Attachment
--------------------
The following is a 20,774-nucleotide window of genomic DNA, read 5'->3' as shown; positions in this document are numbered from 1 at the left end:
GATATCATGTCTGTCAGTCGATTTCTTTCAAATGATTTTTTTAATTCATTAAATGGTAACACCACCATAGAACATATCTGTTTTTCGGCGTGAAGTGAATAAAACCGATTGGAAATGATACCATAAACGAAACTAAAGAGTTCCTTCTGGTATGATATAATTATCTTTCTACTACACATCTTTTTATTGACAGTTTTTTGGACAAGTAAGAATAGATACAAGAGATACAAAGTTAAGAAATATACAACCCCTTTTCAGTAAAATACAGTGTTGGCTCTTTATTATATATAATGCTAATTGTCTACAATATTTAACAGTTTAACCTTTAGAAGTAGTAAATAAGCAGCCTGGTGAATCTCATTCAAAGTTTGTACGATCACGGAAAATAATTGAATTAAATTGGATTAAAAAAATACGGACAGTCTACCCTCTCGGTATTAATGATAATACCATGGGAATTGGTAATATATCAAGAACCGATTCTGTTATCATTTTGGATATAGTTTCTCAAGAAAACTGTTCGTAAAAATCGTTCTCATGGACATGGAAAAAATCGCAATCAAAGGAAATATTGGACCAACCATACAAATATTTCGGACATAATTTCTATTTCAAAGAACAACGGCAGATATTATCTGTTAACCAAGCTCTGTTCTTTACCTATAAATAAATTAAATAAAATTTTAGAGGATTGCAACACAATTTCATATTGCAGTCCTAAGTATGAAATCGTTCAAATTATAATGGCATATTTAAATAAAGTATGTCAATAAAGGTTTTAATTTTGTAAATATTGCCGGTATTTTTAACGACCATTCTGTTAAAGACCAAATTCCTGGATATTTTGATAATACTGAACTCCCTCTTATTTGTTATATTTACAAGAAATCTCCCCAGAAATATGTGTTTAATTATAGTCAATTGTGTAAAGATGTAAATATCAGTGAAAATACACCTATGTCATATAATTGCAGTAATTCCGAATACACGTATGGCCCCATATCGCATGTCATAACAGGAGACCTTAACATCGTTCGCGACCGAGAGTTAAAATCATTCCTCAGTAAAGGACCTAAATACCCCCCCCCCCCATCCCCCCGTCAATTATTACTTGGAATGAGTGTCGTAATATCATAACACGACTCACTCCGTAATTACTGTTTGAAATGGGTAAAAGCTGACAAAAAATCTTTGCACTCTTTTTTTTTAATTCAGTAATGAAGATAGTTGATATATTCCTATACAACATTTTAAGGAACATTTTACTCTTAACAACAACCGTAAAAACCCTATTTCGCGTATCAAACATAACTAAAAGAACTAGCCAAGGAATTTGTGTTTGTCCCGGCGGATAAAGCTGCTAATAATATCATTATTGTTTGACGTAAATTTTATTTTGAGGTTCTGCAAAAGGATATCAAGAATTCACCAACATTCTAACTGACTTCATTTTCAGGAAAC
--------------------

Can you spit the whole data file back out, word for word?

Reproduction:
The following is a 20,774-nucleotide window of genomic DNA, read 5'->3' as shown; positions in this document are numbered from 1 at the left end:
GATATCATGTCTGTCAGTCGATTTCTTTCAAATGATTTTTTTAATTCATTAAATGGTAACACCACCATAGAACATATCTGTTTTTCGGCGTGAAGTGAATAAAACCGATTGGAAATGATACCATAAACGAAACTAAAGAGTTCCTTCTGGTATGATATAATTATCTTTCTACTACACATCTTTTTATTGACAGTTTTTTGGACAAGTAAGAATAGATACAAGAGATACAAAGTTAAGAAATATACAACCCCTTTTCAGTAAAATACAGTGTTGGCTCTTTATTATATATAATGCTAATTGTCTACAATATTTAACAGTTTAACCTTTAGAAGTAGTAAATAAGCAGCCTGGTGAATCTCATTCAAAGTTTGTACGATCACGGAAAATAATTGAATTAAATTGGATTAAAAAAATACGGACAGTCTACCCTCTCGGTATTAATGATAATACCATGGGAATTGGTAATATATCAAGAACCGATTCTGTTATCATTTTGGATATAGTTTCTCAAGAAAACTGTTCGTAAAAATCGTTCTCATGGACATGGAAAAAATCGCAATCAAAGGAAATATTGGACCAACCATACAAATATTTCGGACATAATTTCTATTTCAAAGAACAACGGCAGATATTATCTGTTAACCAAGCTCTGTTCTTTACCTATAAATAAATTAAATAAAATTTTAGAGGATTGCAACACAATTTCATATTGCAGTCCTAAGTATGAAATCGTTCAAATTATAATGGCATATTTAAATAAAGTATGTCAATAAAGGTTTTAATTTTGTAAATATTGCCGGTATTTTTAACGACCATTCTGTTAAAGACCAAATTCCTGGATATTTTGATAATACTGAACTCCCTCTTATTTGTTATATTTACAAGAAATCTCCCCAGAAATATGTGTTTAATTATAGTCAATTGTGTAAAGATGTAAATATCAGTGAAAATACACCTATGTCATATAATTGCAGTAATTCCGAATACACGTATGGCCCCATATCGCATGTCATAACAGGAGACCTTAACATCGTTCGCGACCGAGAGTTAAAATCATTCCTCAGTAAAGGACCTAAATACCCCCCCCCCCCATCCCCCCGTCAATTATTACTTGGAATGAGTGTCGTAATATCATAACACGACTCACTCCGTAATTACTGTTTGAAATGGGTAAAAGCTGACAAAAAATCTTTGCACTCTTTTTTTTTAATTCAGTAATGAAGATAGTTGATATATTCCTATACAACATTTTAAGGAACATTTTACTCTTAACAACAACCGTAAAAACCCTATTTCGCGTATCAAACATAACTAAAAGAACTAGCCAAGGAATTTGTGTTTGTCCCGGCGGATAAAGCTGCTAATAATATCATTATTGTTTGACGTAAATTTTATTTTGAGGTTCTGCAAAAGGATATCAAGAATTCACCAACATTCTAACTGACTTCATTTTCAGGAAAC